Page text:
Over the past decade, a new trend began to emerge, changing the way that clinical trials are conducted. Whereas placebo-controlled randomized control
The potential simplification of clinical development by using single arm trials and SCAs does not mean, however, that the application of the approach is straightforward. It requires a careful assessment of trade-offs between data content and their availability, as well as the determination of the optimal methodology. One retrospective study found that single arm trials in oncology often do not meet criteria for clinical benefit as established by the European Medicines Agency. Others have questioned whether non-randomized trials are equipped to handle the needs of unbiased comparisons, or whether they are simply a way to deal with unmet recruitment targets or the over- bureaucratization of the regulatory process.
In contrast, there is a case to be made for making the most use of available real world and historical trial data, if the alternative is to conduct experiments on patients that only marginally improve robustness of findings. There are also legitimate cases, such as rare disease and/or genetic conditions, where recruitment is a challenge. Finally, enrolling into a control arm might be viewed as un-ethical (e.g., in pediatric conditions or some oncology indications). SCAs provide a solution to these issues, but require appropriate use.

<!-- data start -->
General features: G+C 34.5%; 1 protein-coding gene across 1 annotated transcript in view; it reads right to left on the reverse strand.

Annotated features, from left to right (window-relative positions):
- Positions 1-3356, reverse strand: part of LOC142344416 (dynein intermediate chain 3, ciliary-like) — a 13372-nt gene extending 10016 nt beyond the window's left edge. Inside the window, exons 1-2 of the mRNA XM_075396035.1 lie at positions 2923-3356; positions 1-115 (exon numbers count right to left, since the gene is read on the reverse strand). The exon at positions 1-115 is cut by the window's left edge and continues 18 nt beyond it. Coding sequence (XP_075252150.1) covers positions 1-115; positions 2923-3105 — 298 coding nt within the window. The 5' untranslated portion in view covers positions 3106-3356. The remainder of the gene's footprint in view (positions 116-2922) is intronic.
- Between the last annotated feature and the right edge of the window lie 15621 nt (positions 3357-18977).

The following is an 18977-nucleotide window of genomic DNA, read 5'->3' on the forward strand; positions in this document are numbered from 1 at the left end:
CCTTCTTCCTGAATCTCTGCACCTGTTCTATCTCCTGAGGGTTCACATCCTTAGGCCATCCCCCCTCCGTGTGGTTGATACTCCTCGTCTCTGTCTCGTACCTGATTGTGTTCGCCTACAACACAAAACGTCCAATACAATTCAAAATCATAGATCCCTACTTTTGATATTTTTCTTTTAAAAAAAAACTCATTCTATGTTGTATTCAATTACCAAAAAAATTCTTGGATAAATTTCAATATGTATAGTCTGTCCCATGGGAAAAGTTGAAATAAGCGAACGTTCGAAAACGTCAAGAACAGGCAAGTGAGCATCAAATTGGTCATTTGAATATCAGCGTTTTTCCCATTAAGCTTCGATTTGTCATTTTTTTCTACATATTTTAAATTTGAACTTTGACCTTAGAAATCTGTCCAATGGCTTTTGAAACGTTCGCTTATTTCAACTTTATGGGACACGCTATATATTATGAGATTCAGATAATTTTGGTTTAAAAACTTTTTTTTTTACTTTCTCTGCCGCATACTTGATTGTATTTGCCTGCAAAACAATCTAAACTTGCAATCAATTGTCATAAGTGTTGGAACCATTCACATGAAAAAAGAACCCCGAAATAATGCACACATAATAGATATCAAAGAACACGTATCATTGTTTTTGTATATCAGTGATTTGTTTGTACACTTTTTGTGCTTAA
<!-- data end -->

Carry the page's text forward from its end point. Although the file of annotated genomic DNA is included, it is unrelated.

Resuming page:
SCAs are best suited for situations when a single arm trial is run in a patient population which is molecularly defined, allowing for a clearly defined historical or real-world control group to be created. They are also useful in situations where RCTs opt to enroll some, but fewer patients into the control arm (e.g. a 4:1 allocation ratio of historical data to newly enrolled patients.) Advanced statistical methods are applied to historical trial and/or real world data to build the SCA in a way that allows for the appropriate comparison with data gathered during the execution of the single arm trial. As such, this approach to arriving at the comparison between the new and the currently available treatments requires substantial amount of scientific and operational rigour, and there is a need for continuing education to understand the various ways SCAs are constructed.
Homogeneity and Heterogeneity
When combining historical datasets to create an SCA, researchers might discover that the historical data involve patients who are either homogenous or heterogenous to those enrolling in the new trial. Homogeneity and heterogeneity describe how similar external data are to the needs of the current trial. Pfizer’s Ibrance (for men with breast cancer) was the result of a Synthetic Control Arm composed of a post-market extension of a similar therapy for women, combined with results from three databases. The fact that men had already been using it in these post market scenarios, meant the external data reflected similarities in clinical endpoint, population demographic and other variables (i.e. highly homogenous to the data that would have been collected had there been a placebo-controlled study). On the other hand, sometimes external data reflect a slightly different population sample (i.e. age, sex or race), or perhaps identify somewhat different clinical endpoints. In these instances of heterogeneity, further statistical adjustment must be incorporated. Note that while homogenous data have less bias than a heterogenous dataset might have, both are susceptible to some bias for which the analysis must account.